On 3 May 2018, Choice® updated its review of personal alarms. Six months ago, we made Choice® aware that Australia’s newest personal alarm (the iHelp) was one to consider in a future review. Since then, the iHelp has been nominated Best Product of 2018 as awarded by Assistive Technology Suppliers Australasia.
Nevertheless Choice® chose to ignore the iHelp Personal Mobile alarm.
It’s surprising to read in their opening paragraph: “We lab test and review the latest models” when, most of the ten products tested were the same ones they tested in their original February 2017 review and all of them have been around since before that time. With the variety of mobile-style personal alarms in the Australian market, it’s extraordinary that six of the ten Choice® tested were all the identical product coming out of the same factory, but from different sellers. And yet the same product scored between 50% to 91%.
The real intrigue starts with their “lab testing. . . of criteria chosen by [their] experts.” When comparing their tests of the same model (what we call the FD), there are curious anomalies. A couple examples include:
Water resistance – Three sellers show a rating of IP67, two are listed as IPX5 (IP65), and one shows IP66. The manufacturer’s website shows the actual waterproof rating to be IP65. Is it coincidence that the Choice rating is identical with that listed on the sellers’ websites?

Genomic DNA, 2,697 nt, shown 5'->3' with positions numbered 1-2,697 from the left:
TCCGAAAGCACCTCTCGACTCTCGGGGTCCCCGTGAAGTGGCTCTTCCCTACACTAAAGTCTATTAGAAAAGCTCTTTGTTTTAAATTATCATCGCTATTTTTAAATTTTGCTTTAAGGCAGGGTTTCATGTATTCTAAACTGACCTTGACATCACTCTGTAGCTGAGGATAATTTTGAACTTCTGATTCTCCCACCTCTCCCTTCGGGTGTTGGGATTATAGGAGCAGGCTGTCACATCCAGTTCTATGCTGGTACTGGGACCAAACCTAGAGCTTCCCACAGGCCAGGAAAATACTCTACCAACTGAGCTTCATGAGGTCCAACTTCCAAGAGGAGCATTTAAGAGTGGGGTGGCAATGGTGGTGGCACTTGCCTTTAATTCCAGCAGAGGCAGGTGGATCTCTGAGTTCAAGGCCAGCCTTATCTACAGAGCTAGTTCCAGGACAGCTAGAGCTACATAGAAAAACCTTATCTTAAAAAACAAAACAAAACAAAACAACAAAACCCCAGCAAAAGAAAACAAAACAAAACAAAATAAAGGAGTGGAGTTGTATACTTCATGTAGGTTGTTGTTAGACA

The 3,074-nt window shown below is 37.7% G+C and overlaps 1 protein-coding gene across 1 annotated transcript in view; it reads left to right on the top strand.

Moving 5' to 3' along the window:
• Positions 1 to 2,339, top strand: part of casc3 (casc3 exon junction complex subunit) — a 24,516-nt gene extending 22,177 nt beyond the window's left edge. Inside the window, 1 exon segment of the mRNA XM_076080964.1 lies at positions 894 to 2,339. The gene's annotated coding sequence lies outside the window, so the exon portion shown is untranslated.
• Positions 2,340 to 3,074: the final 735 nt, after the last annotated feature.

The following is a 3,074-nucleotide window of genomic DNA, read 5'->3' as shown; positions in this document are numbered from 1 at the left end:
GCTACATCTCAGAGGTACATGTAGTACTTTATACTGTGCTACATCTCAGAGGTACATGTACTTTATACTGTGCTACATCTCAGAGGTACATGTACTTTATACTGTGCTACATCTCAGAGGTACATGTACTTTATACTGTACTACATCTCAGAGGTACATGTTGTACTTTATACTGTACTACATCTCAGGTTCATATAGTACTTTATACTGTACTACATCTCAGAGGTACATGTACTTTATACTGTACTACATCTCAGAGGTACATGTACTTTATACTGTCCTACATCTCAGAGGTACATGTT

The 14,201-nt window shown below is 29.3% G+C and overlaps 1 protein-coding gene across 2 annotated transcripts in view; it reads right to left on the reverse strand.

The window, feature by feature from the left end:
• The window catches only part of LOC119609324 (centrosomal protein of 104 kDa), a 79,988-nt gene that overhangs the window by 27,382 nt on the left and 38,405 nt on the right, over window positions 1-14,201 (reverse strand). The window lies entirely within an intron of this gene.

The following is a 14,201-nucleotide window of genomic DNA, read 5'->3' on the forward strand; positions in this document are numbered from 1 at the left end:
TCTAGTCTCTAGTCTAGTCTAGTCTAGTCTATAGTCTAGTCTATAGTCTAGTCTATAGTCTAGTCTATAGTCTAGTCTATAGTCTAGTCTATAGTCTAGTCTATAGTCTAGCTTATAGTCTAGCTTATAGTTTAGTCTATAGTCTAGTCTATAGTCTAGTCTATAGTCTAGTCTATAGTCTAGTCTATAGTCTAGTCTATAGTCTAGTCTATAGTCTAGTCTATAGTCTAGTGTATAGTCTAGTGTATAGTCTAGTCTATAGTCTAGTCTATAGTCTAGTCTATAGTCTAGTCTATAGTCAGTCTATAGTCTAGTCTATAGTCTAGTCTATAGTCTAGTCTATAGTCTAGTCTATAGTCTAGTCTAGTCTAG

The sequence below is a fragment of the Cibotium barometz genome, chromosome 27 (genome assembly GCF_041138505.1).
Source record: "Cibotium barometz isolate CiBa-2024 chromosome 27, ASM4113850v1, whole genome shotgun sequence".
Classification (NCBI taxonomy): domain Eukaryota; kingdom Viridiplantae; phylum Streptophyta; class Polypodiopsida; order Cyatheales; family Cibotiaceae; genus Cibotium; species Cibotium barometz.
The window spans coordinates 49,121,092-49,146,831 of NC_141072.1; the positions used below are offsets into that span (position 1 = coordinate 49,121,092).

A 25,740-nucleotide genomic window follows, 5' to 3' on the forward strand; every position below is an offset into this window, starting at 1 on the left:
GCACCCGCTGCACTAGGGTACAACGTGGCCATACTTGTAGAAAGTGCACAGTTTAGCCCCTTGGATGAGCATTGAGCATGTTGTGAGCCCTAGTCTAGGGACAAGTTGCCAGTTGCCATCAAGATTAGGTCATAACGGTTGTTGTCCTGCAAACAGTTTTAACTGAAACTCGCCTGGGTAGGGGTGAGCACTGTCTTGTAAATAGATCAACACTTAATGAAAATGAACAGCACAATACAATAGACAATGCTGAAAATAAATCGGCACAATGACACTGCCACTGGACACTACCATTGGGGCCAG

Telco we tested on – While Telstra was the network tested, Optus and Vodafone are also shown. Three sellers show “No” for Vodafone, but the other three all show “Yes”. One seller shows “No” for Optus, but the other five all show “Yes”. However the FD comes in either 850/1900 MHz or 900/2100 MHz. Telstra uses the 850 frequency band and Optus uses the 900 MHz band. Since Choice® tested only on the Telstra network, how could they know to put yes or no for the other networks? Particularly when some sellers only offer units for the Telstra network.
One “lab tested criteria” Choice® recently deleted had shown that one seller’s FD worked on the 4G network while the other five used only the 3G network. Since we were the ones who first introduced the FD into the Australian market four years ago, we know it is a 3G unit. We can only guess that Choice® removed that criteria point after we brought to their attention the lengthy list of misinformation in their article.
It’s readily apparent that Choice® did not lab test all the points they claimed but rather took information directly from the seller or their website. Even specification errors as basic as the dimensions of the FD range from 13mm in thickness to 17mm.
We are astounded that a publication with the stature of Choice® should add to the confusion of Australian consumers by contributing to the damaging spread of misinformation that already exists on many personal alarm seller’s websites.